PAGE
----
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Nature, culture and history
Walking on ancient land
Geology tells us much about the history of this area. The Conondale Range was once a very different environment to what it is today, having its origins in the deep ocean.
The Great Walk traverses ancient crumpled and disrupted metamorphic rocks. These were once muds and dirty sands deposited in a deep ocean trench off the eastern edge of the Gondwanaland continent. They date back to the Devonian and Carboniferous period—370 to 320 million years ago.
Basalt lavas were erupted among the deposited sediments, and patches of silica-rich ooze accumulated from the skeletons of microscopic marine organisms called radiolaria. At the time, only simple woody plants had evolved on land and amphibian animals were just struggling ashore. In the deep trench, life was sparse and few fossils were preserved.
Around 315 million years ago, changing movements of tectonic plates affected the sediments by compressing, hardening, and standing them on end; most likely uplifting them to mountainous country. The movements sliced them into discontinuous, steeply inclined bands trending north-west.
Pressure and heat changed the mudstone to phyllite, basalt to greenstone, and siliceous ooze to quartzite. New minerals crystallised in layers at right angles to the pressure, and distinctive layering called ‘foliation’ developed. This can be seen in the rocks along the track, usually inclined at steep angles.
Millions of years of erosion gradually lowered the mountainous block, possibly creating a plateau surface. Streams falling off the sides of a plateau would have been forced to cut across the north-westerly ‘grain’ of the rocks, forming the gorges and creeks we see here today.
Unlike many areas the plant communities in the Conondale Range show a closer association with aspect and topography than soil composition. This is because the different rocks are closely interspersed causing the soils derived from them to vary greatly over short distances.
Intimately connected to this land
Culturally significant sites throughout this area demonstrate continual use of this land over thousands of years by Indigenous Australians.
Living a traditional lifestyle, Kabi Kabi families journeyed through this area, staying for varying periods of time in one place depending on seasonal resources available. As they journeyed, reliable water sources were important in determining camp locations. Natural resources were plentiful and families were self-sufficient.
Their traditional lifestyle changed forever with the arrival of Europeans. Indigenous Australians were psychologically and physically unprepared for confrontation with this new culture that viewed land as a commodity that could be bought, sold and stolen.
White people often followed Indigenous pathways and the settlements they established along the way cut off traditional food sources, resources and sacred places for Indigenous people.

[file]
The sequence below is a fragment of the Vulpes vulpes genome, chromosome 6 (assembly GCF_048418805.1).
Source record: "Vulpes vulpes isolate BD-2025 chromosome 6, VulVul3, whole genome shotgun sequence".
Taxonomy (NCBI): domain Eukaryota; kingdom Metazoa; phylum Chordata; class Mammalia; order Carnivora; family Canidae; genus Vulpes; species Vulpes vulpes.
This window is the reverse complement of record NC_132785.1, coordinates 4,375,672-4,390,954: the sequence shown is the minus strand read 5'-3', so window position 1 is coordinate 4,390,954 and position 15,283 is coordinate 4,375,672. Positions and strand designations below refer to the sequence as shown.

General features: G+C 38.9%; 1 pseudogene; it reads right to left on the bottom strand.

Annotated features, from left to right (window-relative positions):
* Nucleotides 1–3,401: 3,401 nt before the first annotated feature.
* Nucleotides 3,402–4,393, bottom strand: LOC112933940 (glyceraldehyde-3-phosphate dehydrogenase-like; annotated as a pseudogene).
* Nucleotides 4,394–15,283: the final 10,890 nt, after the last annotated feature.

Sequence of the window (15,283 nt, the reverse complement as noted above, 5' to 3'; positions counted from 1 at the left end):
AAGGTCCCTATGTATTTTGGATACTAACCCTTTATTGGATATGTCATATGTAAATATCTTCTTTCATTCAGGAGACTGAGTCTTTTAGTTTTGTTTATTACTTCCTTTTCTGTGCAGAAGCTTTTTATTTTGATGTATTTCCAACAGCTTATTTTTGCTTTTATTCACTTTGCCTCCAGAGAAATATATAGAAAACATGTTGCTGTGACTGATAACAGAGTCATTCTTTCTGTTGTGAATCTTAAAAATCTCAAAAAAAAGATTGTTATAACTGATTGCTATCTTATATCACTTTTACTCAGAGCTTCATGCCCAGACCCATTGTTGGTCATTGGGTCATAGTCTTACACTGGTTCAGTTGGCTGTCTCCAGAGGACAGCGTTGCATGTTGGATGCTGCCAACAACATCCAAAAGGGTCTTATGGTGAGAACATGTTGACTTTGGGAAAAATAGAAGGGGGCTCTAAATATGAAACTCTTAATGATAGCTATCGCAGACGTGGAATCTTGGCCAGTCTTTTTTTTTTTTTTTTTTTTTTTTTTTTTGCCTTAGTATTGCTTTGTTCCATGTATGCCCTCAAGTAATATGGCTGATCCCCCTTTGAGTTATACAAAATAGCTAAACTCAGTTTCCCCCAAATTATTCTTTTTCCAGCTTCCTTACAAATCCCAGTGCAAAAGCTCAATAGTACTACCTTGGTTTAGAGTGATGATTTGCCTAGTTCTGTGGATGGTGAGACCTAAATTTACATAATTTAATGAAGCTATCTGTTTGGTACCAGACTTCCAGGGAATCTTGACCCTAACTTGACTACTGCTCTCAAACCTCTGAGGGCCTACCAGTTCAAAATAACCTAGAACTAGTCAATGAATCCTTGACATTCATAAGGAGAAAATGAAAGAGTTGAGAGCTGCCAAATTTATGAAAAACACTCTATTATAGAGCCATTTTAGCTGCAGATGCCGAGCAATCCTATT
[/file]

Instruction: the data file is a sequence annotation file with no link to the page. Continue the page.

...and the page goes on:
In 1842 Governor Gipps proclaimed a large reserve to protect bunya pines because of their importance for Aboriginal people. It was illegal to settle or clear land in the reserve.
The bonyee (bunya pine’s) large nut crops were at times an important food source. When the nut crop peaked every three years, many invited guests travelled great distances from coastal and inland areas to share food, songs and dances, arrange marriages, and socialise.
In 1860 the Parliament of the new Queensland colony rescinded the reserve status allowing the influx of Europeans to begin, with many arriving in the 1890s. Many people were forced to move from their traditional land to Aboriginal Reserves. Some stayed, found occasional work and adapted to a new lifestyle.
Today, their descendants maintain strong cultural links with the land and strive to share their knowledge and culture to help protect this region. Kabi Kabi people have been involved in the development of this Great Walk and its cultural visitor information.
Majestic trees—vertical logs for harvest
In 1860 the reserve status of forests protected since 1842 was rescinded and clearing for cattle and crops began.
By the mid 1870s timber needs were growing considerably. Trees, such as bunya pine (Araucaria bidwillii), hoop pine (Araucaria cunninghamii), red cedar (Toona ciliata), blackbutt (Eucalyptus pilularis) and tallowwood (Eucalyptus microcorys) were felled from the area’s vast native forests. In the 1900s, steam powered sawmills were established in the area allowing felled timber to be processed on site.
1907 marked a turning point for the Conondale Range when State forest reserves were progressively declared in the area. The logging of old growth forests was superseded by the native pine plantation industry that continues to provide quality timber resources.
Committed to conservation
In the 1970s the Conondale Range Committee formed in response to growing concerns about the logging of undisturbed catchments and the effects on rare and endangered species.
Much of the environment you see along the Great Walk has a connection to the logging period. This area is protected today thanks to the dedication of those committed to the conservation of Conondale Range.
The 35,720 hectare Conondale National Park protects many natural values including Bundaroo Creek catchment. Virtually no logging has occurred there and the area is free of roads and tracks.
The catchment was set aside by the Forestry Department for scientific and later, conservation purposes. The Great Walk has followed this management intent by using a minimal impact approach and locating the walking track and the walkers’ camps outside of the Bundaroo catchment.
- Storm damage – Conondale National Park 21 December 2020 to 31 January 2021